Big sale highlights changing CRE finance sector

HWijjF7RwOPGEJ1nb4Zb_IMG_37731General Electric recently garnered attention with its decision to sell over $23 billion in commercial real estate assets and wind down its commercial finance arm. The deal illustrates major forces reshaping how U.S. companies finance and invest in commercial real estate. Prolonged low interest rates have buyers lining up to acquire commercial real estate portfolios for their attractive yields. Meanwhile, rising real estate prices have whet seller appetites, giving giant regulated conglomerates such as GE the opportunity to profitably exit. A Green Street Advisors index of commercial property shows prices 15% higher than the peak of the last cycle in 2007.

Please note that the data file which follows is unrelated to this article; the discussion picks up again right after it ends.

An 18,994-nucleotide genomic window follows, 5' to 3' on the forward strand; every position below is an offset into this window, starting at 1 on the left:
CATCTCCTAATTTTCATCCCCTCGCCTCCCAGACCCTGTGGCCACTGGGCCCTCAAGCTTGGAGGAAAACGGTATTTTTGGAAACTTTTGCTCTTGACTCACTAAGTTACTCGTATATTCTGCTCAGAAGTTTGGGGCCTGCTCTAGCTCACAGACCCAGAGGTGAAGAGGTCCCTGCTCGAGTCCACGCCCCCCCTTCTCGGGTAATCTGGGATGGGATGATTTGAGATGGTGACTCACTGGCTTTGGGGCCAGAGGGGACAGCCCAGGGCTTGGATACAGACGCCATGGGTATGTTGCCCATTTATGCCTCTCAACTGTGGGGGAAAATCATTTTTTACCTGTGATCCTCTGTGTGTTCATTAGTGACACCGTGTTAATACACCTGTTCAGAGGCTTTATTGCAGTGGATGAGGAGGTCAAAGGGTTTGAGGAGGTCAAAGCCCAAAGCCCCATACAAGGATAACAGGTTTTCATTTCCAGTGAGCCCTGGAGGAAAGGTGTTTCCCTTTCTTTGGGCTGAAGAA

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New Lenders Enter Property Market

According to an article in the Wall Street Journal, a new group of lenders has begun to target properties valued at $10 million and less.
Reporter, Al Yoon explains that this might be good news for mom and pop landlords and small-business owners.

Lenders have launched new programs this year focusing on loans to smaller properties. Many banks and other lenders have been avoiding smaller deals since the financial crisis because they can be riskier than larger properties, and the underwriting costs are high relative to their size.
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